Home Building Slows to Lowest Rate Since 1993
Thursday, October 18, 2007
Housing starts nationwide sank to a 14-year low last month as concern grew about the effects the faltering industry could have on the U.S. economy.
"The latest starts figures just indicate how weak the housing industry is," said Celia Chen, director of housing economics for Moody's Economy.com. "Builders are really pulling back in construction. They don't see much demand."
Figures released yesterday by the Commerce Department showed that housing starts dropped 10.2 percent, to a seasonally adjusted annual rate of 1.191 million, compared with 1.327 million, the revised estimate for August. Last month's figure is 30.8 percent below the rate in September 2006.
Some industry analysts said the drop in housing starts in September, to the lowest level since March 1993, was greater than expected. Others said it was in line with their forecasts.
The September statistics also showed that building permits, a sign of future construction, dropped 7.3 percent from the revised August rate and 25.9 percent compared with September 2006.
The statistics came days after Federal Reserve Chairman Ben S. Bernanke and Treasury Secretary Henry M. Paulson Jr. delivered speeches predicting that the housing slump would hurt the broader economy next year.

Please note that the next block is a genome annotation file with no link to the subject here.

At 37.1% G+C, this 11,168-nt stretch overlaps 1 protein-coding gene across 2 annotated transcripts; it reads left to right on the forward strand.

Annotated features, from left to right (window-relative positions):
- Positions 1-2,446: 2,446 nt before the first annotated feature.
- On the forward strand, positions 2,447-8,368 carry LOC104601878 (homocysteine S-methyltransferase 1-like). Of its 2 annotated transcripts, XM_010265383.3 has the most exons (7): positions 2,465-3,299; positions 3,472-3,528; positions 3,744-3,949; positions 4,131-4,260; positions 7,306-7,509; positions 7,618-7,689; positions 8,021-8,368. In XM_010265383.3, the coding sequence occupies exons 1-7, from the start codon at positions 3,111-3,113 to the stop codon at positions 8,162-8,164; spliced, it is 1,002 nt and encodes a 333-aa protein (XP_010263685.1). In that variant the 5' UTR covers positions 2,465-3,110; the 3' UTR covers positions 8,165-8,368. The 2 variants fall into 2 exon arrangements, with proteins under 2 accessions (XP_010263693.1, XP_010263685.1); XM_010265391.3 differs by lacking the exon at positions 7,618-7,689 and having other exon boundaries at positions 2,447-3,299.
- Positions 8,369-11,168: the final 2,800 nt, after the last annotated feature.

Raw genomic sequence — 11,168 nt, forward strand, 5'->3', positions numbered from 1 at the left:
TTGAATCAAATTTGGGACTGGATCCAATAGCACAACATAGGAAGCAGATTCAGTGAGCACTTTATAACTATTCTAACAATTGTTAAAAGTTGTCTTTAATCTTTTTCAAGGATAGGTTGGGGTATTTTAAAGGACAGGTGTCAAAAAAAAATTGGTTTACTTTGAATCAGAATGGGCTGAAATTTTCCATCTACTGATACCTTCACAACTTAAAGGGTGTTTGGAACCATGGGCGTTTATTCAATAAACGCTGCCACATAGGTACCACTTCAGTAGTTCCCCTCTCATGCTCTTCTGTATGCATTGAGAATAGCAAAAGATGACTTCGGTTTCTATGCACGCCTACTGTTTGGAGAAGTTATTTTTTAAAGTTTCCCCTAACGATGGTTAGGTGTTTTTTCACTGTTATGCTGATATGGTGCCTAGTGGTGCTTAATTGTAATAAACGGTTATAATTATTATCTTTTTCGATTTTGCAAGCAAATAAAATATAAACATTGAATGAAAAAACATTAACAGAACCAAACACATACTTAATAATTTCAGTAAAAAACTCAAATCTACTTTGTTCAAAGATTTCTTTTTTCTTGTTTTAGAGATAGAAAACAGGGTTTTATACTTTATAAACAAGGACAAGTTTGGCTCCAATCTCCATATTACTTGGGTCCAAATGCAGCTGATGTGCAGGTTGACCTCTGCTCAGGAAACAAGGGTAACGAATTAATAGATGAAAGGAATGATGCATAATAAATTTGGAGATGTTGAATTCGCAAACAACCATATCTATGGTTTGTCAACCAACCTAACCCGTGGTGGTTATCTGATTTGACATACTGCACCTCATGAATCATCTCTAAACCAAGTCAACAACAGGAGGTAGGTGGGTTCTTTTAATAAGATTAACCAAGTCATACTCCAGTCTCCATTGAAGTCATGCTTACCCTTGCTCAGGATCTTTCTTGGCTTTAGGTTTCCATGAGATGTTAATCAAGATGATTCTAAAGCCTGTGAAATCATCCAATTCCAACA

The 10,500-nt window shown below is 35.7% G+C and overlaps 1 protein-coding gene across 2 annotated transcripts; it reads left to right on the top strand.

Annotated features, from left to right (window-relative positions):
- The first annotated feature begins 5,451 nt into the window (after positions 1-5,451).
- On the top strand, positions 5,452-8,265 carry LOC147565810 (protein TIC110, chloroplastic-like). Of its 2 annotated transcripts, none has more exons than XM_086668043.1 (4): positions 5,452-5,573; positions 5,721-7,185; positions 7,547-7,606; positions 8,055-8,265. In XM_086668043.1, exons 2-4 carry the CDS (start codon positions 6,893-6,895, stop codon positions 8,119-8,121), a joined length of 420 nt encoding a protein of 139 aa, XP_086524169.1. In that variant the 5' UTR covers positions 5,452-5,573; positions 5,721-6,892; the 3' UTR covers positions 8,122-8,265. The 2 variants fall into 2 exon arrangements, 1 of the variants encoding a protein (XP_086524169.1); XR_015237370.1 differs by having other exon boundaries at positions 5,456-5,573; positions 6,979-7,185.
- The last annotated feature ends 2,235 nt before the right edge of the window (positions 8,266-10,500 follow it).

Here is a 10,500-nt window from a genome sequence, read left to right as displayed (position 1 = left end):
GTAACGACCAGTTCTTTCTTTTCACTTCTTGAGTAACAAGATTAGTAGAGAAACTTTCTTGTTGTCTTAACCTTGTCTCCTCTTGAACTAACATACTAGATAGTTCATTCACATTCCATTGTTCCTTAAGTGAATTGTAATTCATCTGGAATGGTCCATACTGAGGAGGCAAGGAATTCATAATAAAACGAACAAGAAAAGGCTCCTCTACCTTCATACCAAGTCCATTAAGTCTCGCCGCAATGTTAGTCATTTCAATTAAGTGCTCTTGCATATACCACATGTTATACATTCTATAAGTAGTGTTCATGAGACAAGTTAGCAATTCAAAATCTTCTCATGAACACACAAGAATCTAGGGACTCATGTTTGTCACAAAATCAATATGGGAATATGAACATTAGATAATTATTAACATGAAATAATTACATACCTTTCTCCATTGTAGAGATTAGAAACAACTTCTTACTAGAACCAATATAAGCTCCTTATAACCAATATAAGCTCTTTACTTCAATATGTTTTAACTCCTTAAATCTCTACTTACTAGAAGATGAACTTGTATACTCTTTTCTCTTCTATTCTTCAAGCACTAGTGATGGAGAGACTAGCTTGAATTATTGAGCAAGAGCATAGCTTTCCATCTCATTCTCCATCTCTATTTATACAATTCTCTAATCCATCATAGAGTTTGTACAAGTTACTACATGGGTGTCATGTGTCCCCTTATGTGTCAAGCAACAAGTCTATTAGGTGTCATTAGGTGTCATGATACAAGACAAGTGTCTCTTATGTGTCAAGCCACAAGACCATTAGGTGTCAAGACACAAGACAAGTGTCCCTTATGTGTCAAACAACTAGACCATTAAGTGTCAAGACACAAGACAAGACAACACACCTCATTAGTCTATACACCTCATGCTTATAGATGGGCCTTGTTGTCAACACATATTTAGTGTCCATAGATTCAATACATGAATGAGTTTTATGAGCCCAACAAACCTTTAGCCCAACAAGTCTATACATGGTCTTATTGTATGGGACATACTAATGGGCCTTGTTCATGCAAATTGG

There are other tentative signs that the weakness in housing is spreading, according to a report by the Federal Reserve yesterday. Its "beige book," a roundup of anecdotal reports about business conditions around the nation, presented a mixed picture.
The report said consumer spending grew in September and early October but more slowly than it had in August. In much of the country, "the expansion was variously characterized as 'moderate,' 'modest' and 'mixed,' " the report said.
The report's overall tone -- that the housing sector is in rough shape but that other sectors seem to be growing -- offers grist both for those who think Fed policymakers should keep interest rates steady when they meet in two weeks and for those who think they should cut rates.
Sen. Charles E. Schumer (D-N.Y.), chairman of the Joint Economic Committee, who has regularly accused the Bush administration of doing too little to address the housing problem, reacted critically yesterday.
"How long does the housing sector have to decline before the administration takes action to slow the pace of home foreclosures, which are taking a toll on families' main source of wealth at a time when they can least afford it?" Schumer said in a statement.
Economists said mortgage industry problems and tight credit were key factors in the decline in housing starts.